Tire Dealership M&A Activity Will Accelerate - And That's No Exaggeration
"The reports of my death have been greatly exaggerated," Mark Twain supposedly once said in response to an unfounded rumor that he was gravely ill. (He was actually on a successful speaking tour of England at the time - not dying in the gutter, as some rascals had speculated.)
In the wake of COVID-19, you might be wondering if merger and acquisition (M&A) activities at the tire dealership level have kicked the bucket, too. According to MTD research, rumors of that demise have been overstated, as well.
Just compare last year's MTD Top 100 list of the biggest independent tire dealerships in the United States to this year's MTD 100.
Three dealerships on our 2019 list - Raben Tire Co. (number 37 last year), Lamb's Tire & Automotive Centers (number 62) and Superior Tire and Service (number 66) - have since been purchased by bigger entities.
Raben was acquired by a tire manufacturer, Goodyear Tire & Rubber Co. Lamb's was acquired by GB Auto Service, a unit of Greenbriar Equity Group. Superior was part of an acquisition of 20-plus stores that Monro Inc. announced in October 2019.
Earlier this year, Mavis Tire made headlines when it acquired 112 NTB Tire & Service Center locations in the Chicago, Boston, Philadelphia and Atlanta markets - making it the second largest tire store chain in the country.
Other tire dealerships continued to grow through M&A. Snider Tire Inc. acquired Bluegrass Truck and Trailer in Bradenton, Fla. Purcell Tire & Rubber Co. acquired Springfield, Mo.-based Wilson Industrial Tire. Steve Shannon Tire acquired K&K Tire Barn in Tunkhannock, Pa. Jack's Tire and Oil acquired Denver, Colo.-based A&E Tire.
And the trend of tire manufacturers divesting locations continued. Pete's Tire Barns, McCarthy Tire Service and Pomp's Tire Service all acquired GCR Tires & Service locations from Bridgestone Americas Inc. since last year's MTD 100 was published. Burt Brothers Tire bought a former Bridgestone company-owned outlet in Salt Lake City.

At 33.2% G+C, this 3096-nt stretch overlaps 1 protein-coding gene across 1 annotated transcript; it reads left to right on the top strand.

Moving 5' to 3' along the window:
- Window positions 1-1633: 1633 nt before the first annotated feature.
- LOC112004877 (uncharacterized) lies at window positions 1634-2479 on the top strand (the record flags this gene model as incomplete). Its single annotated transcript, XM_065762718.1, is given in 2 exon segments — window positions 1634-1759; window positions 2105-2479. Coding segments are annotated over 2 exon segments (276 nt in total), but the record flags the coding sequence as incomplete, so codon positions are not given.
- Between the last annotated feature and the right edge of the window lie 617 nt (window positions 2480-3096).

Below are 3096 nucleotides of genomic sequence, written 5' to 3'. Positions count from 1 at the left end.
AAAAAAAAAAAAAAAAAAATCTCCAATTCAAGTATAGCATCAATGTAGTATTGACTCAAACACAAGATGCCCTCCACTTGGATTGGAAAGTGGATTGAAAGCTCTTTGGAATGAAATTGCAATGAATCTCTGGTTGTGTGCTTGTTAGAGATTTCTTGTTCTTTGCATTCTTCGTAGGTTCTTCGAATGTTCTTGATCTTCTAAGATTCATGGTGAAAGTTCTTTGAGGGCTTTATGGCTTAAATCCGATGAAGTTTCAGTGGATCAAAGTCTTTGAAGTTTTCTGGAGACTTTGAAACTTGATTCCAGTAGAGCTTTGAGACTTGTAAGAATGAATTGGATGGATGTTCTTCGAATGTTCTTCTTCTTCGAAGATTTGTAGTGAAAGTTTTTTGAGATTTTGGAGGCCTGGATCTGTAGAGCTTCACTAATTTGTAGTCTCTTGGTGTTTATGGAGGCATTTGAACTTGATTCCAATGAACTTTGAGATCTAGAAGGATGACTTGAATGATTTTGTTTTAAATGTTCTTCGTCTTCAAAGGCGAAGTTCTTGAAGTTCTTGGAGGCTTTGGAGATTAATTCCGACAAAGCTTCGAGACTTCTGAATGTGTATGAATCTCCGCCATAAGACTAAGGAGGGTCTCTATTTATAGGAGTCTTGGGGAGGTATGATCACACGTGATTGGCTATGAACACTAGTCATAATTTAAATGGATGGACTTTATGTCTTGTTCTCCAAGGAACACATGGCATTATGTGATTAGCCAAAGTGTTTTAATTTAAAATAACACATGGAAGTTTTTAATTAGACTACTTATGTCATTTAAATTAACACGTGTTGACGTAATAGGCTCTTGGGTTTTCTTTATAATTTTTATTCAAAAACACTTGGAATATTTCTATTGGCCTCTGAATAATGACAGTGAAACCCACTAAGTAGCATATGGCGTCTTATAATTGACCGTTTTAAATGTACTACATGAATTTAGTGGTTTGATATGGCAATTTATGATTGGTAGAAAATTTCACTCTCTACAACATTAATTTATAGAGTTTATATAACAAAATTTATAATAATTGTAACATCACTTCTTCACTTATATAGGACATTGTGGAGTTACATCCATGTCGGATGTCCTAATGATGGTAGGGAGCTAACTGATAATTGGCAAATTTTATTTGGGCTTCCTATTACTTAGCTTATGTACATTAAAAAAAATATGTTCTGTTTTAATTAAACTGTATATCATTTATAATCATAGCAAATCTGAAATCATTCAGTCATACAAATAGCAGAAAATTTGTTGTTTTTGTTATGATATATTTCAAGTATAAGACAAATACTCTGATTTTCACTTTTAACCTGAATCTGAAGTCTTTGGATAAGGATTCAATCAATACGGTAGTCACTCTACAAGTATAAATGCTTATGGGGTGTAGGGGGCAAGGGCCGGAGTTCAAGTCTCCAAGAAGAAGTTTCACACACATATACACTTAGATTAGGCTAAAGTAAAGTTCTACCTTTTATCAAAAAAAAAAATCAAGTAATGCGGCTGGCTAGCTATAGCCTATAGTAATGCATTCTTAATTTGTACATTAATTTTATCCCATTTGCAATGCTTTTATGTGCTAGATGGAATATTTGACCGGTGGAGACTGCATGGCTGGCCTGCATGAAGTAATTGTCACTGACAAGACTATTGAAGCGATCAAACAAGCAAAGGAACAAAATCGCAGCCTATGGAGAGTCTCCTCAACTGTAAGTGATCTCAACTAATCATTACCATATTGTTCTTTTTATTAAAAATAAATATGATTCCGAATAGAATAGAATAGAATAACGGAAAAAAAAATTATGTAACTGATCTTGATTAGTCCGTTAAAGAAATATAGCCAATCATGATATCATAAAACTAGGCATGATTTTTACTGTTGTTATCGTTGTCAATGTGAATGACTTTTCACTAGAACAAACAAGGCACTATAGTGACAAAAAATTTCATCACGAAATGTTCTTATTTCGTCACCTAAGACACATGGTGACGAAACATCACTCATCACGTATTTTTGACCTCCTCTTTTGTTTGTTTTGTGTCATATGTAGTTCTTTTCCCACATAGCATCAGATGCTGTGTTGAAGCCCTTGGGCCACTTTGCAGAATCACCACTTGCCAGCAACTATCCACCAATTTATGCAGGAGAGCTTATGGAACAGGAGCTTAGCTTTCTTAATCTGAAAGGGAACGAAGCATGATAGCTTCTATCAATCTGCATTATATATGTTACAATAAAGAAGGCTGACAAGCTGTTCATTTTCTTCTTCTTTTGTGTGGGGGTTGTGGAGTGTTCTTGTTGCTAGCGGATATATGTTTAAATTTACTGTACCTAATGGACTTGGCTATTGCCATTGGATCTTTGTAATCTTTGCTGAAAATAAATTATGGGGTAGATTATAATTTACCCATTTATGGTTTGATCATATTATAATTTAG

And I'm sure more transactions have taken place. (Closer to home, MTD was acquired by 10 Missions Media in June.)
Will M&A continue through the rest of the year? For more insight, I turned to Michael McGregor, a partner at Focus Investment Banking LLC and one of North America's most prominent experts on tire dealership M&A. (He also writes a monthly M&A column for MTD.)
Barring additional economic shocks, M&A activities should "accelerate as the year goes on," McGregor told me. "Companies that have been on the sidelines will get back in the hunt once they see the competition completing deals that they wish they had done."
The most likely transactions will happen between small- to medium-sized dealerships, he believes - although he notes that there will always be larger, regional dealerships that will leap at the chance to make what he calls "opportunistic, fill-in acquistions" within current or contiguous geographies.
And don't count out private equity, which he says "is in fine shape."
In fact, private equity groups that have acquired tire dealerships "will realize that they were fortunate to have invested in an essential business - one that performed in the downturn almost in the same category as grocery stores and home improvement companies."
McGregor also believes that Monro will resume its acquisition efforts. (In late-May, the company said it was putting a temporary halt to acquisitions.) "I think by the first of the year, they're going to open the pipeline again. The stock market has rewarded them for their growth, so they will return to that path."
We'll keep an eye on all of the above, in addition to what happens with Les Schwab Tire Centers, whose owners have decided to hit the pause button on the dealership's sales - at least for now.
In the wild world of tire dealership M&A, anything can happen. And that's no exaggeration.
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